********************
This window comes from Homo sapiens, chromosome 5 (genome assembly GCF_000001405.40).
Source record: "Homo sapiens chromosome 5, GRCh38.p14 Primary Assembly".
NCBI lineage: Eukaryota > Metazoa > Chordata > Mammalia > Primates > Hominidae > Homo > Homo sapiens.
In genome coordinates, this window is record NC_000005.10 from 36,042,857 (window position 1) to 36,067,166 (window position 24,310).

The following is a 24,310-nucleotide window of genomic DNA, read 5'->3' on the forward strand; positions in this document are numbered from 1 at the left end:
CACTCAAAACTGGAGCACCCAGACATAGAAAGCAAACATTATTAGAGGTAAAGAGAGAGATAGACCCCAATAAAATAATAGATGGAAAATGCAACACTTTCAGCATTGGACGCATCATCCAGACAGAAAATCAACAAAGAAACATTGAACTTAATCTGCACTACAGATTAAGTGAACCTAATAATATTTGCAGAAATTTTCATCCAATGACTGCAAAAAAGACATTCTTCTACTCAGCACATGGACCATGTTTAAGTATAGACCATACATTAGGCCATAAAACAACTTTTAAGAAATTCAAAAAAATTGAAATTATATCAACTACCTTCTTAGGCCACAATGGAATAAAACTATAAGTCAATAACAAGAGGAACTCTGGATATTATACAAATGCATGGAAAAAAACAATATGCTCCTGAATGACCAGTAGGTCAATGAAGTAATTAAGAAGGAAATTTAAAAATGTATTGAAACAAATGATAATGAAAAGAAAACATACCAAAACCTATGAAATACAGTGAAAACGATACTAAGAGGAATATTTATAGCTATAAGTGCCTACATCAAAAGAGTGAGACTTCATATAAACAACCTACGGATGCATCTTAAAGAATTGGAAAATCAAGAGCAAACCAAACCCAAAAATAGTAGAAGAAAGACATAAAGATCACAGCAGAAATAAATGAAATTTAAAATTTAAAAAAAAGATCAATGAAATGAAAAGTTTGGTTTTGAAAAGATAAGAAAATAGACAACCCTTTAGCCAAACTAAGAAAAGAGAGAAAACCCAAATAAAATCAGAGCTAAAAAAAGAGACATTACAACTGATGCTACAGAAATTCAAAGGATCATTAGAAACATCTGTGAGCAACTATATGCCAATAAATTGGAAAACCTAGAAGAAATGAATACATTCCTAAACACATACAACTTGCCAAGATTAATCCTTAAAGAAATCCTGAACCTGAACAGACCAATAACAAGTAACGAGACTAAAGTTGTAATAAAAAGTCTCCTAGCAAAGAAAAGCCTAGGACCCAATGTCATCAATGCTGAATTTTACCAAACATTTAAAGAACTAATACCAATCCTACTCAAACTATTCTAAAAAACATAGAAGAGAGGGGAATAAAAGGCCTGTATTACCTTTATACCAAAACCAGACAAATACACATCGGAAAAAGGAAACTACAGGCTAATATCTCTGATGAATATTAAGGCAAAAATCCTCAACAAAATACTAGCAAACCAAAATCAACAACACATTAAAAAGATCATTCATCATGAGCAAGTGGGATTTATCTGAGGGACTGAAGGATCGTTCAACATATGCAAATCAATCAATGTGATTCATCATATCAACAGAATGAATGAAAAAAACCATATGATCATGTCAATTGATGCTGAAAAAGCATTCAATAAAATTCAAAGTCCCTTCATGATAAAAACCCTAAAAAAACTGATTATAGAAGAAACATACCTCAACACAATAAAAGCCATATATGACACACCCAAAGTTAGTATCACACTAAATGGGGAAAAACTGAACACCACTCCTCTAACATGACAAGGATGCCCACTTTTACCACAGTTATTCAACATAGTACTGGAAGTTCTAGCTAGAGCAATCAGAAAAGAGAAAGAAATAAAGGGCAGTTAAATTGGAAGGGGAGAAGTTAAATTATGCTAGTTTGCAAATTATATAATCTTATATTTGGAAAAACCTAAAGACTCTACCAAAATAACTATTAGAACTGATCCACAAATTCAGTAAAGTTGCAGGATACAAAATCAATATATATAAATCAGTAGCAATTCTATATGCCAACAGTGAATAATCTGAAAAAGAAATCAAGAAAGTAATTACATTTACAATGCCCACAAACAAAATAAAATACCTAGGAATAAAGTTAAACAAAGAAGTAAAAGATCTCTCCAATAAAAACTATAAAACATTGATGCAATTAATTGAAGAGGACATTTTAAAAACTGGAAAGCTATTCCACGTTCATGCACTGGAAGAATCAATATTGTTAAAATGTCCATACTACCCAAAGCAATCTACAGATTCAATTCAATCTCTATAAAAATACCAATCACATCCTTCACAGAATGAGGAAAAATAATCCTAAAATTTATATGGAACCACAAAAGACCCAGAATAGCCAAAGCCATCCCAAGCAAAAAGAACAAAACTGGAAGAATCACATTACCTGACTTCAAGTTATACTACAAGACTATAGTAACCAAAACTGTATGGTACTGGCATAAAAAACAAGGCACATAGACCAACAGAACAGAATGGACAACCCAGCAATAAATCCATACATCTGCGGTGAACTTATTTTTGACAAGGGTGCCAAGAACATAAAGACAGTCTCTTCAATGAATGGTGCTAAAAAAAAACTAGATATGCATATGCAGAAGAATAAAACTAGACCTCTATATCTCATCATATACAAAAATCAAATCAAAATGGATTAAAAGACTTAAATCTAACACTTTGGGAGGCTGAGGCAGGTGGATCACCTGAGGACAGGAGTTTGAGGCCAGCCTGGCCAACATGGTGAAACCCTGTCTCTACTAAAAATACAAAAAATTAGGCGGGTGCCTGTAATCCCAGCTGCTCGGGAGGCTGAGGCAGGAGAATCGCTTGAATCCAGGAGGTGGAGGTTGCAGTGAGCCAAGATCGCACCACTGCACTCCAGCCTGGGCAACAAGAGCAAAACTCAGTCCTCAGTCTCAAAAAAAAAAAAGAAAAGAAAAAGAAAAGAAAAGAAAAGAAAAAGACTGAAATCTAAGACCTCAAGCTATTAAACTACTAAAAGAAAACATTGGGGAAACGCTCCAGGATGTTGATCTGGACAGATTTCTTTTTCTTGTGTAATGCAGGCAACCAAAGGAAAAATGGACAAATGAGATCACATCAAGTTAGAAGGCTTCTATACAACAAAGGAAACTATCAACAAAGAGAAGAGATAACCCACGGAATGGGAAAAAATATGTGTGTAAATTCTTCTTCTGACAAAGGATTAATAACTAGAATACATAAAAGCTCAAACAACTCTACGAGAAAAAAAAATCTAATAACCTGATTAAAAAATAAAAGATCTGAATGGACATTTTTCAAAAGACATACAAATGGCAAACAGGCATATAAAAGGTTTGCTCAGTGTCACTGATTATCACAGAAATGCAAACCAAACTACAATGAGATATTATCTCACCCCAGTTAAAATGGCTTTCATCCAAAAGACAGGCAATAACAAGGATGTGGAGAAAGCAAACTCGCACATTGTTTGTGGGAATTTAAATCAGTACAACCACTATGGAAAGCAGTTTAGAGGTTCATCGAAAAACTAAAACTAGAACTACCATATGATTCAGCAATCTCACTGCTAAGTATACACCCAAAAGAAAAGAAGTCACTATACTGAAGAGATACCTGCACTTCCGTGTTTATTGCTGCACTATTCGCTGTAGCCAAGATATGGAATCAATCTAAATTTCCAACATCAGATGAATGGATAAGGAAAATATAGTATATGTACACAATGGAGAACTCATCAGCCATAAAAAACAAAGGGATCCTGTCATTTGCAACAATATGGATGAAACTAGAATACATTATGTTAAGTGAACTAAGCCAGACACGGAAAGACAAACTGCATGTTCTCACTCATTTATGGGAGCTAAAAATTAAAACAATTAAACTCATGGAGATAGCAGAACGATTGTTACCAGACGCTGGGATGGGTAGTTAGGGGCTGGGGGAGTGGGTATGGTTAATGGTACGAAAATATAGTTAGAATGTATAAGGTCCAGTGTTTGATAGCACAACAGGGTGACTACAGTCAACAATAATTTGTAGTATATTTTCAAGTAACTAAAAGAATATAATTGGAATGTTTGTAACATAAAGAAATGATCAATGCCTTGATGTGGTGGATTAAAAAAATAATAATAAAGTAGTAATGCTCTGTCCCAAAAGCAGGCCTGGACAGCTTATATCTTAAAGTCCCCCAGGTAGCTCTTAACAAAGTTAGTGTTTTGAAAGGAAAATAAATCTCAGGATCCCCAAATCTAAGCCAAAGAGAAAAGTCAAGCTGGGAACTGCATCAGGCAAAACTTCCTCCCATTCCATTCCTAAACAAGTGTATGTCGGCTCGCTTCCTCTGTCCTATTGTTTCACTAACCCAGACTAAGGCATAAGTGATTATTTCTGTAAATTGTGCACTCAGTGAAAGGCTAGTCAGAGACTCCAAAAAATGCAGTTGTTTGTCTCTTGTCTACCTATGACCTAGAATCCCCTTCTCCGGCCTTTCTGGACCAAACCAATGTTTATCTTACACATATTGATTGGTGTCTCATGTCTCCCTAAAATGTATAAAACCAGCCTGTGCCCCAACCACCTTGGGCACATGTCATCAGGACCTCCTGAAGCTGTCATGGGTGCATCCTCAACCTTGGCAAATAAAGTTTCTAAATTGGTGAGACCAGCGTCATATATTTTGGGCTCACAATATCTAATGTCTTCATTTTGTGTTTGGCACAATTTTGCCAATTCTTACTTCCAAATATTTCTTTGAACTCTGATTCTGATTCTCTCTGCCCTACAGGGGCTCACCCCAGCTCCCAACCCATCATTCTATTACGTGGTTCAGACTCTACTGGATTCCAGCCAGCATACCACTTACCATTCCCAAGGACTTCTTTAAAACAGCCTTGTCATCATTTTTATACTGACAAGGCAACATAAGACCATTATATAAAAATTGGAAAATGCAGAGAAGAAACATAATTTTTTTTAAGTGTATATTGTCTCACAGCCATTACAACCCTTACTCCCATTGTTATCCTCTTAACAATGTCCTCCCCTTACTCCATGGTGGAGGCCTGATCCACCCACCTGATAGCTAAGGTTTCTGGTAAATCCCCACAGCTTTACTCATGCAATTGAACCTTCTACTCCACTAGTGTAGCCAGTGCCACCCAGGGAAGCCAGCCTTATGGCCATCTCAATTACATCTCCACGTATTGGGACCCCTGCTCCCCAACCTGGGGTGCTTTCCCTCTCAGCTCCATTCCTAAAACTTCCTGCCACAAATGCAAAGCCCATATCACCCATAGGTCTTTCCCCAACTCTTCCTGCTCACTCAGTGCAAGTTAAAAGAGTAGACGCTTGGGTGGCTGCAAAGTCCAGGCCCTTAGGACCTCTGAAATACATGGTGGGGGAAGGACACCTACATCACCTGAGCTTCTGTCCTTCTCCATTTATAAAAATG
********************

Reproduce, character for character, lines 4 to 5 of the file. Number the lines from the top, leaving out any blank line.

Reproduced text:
In genome coordinates, this window is record NC_000005.10 from 36,042,857 (window position 1) to 36,067,166 (window position 24,310).

The following is a 24,310-nucleotide window of genomic DNA, read 5'->3' on the forward strand; positions in this document are numbered from 1 at the left end: